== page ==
4 November 2020
The trend for maximising outdoor living (even into the winter months) was already on our radar for 2020 and 2021, but this mindset has been well and truly supercharged by the pandemic this year. As we reach the autumn and winter months and lockdown continues to keep people confined to their homes, outdoor spaces are becoming key investment areas for consumers looking to relax and socialise (especially if you can’t meet indoors).
The pandemic hasn’t necessarily stopped householders from spending on luxury items. Instead, money once marked for holidays abroad is now being invested in other places, including the garden. In April, eBay saw hot tub sales surge by a whopping 1,080%, as consumers created holidays at home.
As we settle into autumn, retailers are also seeing increased demand for outdoor heating solutions, as consumers look to make the most of the outdoor spaces that they enjoyed so much throughout the summer. John Lewis has seen an 82% increase in demand for outdoor heaters this September when compared with September 2019 and more eco-conscious consumers look to fire pits and blankets in an effort to balance the need for cosy with their environmental concerns around electric and gas heaters.
So as outdoor living becomes the social norm, what are some of the garden trends set to emerge/continue into 2021?
Having forgone their favourite holiday destinations in 2020, consumers will be looking to overhaul their gardens for summer 2021, creating a holiday at home atmosphere, reminiscent of their favourite holiday destinations. Perceived as healthier, socialising outdoors is set to become the social norm. This means the garden becomes the ‘public face’ of the home, a role once reserved for the living room. We expect to see a growing appetite for warm colours with a sunny aesthetic, as householders look to give the garden a summer feel no matter the weather.
A GREEN OASIS
Rapid urbanisation has driven a boom in apartment living, in cities with limited access to nature or green spaces. Spending more time in cramped apartments, householders are looking to maximise whatever outdoor living space they have.
Courtyards and balconies are no longer an afterthought but a luxury worth some investment. We expect to see consumer interest in cladding, painted masonry and fence panelling increase, as they look to turn small yards into specially designed outdoor spaces.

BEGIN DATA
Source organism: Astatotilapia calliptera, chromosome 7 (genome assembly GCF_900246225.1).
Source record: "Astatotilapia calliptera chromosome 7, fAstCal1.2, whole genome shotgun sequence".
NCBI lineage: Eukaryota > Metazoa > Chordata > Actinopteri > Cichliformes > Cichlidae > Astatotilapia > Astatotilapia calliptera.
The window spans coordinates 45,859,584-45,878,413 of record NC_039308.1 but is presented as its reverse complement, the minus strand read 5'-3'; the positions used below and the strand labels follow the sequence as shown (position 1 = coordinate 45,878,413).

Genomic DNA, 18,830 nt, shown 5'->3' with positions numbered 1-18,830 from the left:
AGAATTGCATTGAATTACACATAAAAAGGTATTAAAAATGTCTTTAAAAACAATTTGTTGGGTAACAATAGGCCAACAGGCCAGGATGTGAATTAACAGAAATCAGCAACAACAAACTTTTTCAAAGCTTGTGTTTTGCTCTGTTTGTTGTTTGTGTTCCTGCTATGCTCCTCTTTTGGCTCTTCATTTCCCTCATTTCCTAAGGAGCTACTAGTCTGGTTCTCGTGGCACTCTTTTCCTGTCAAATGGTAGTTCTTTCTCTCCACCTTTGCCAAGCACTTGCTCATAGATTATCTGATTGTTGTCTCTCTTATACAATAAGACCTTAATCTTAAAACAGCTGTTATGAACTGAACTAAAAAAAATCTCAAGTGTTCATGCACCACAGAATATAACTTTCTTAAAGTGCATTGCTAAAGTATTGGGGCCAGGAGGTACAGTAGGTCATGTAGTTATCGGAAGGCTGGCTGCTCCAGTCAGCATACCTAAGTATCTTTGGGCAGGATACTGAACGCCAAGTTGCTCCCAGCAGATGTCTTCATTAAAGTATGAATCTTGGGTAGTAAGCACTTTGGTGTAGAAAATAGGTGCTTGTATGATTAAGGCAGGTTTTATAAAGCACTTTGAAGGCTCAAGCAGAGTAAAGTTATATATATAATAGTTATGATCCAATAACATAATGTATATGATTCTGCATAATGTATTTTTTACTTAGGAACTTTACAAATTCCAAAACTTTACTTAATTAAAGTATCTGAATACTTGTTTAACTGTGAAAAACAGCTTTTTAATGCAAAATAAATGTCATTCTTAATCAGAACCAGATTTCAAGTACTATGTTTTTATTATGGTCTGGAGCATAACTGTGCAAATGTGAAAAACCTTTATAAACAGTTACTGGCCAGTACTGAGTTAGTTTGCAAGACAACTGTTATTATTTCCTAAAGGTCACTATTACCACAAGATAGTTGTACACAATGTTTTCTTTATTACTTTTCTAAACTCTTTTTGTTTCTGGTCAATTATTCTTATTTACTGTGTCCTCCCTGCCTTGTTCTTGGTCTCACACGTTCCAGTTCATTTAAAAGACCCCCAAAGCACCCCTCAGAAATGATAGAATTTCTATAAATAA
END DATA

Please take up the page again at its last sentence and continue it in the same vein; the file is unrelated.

Greenery will play an integral part in this trend. As the popularity of houseplants continues to thrive, expect to see consumers investing heavily in outdoor green foliage, especially that of tropical varieties. Walls and fences become a pivotal backdrop for this abundance of greenery as customers plant vertically.
As we experience longer hotter summers and a new breed of barbecue professionals (Lennox Hastie and Genevieve Taylor) emerge on the culinary scene, the art of barbecuing is rediscovered. No longer just about cooking chunks of meat, BBQ becomes a method to make a variety of complex and flavourful dishes. With veganism continuing to increase, expect to see consumers experimenting with new ways to cook vegetables on the BBQ too.
Even into the winter months, the BBQ will remain a key focus in the garden as we remain outdoors to socialise. Looking to keep warm while in the garden with family, we expect to see householders cooking up hearty meals of smoky chilli, slow-cooked stews and soups, reminiscent of meals enjoyed at cancelled winter markets.
Our 2021/22 seasonal trend books take care of finding the inspiration and provide guidance to help you apply our key trends to your specialism, whether it’s product design, art direction or marketing messaging. Click the ‘Download Now’ button on this post to receive a complimentary demo of our Home and Interiors Autumn Winter 2021/22 Trend Book.
Easy to digest, visually inspiring, and just the right dose of information.
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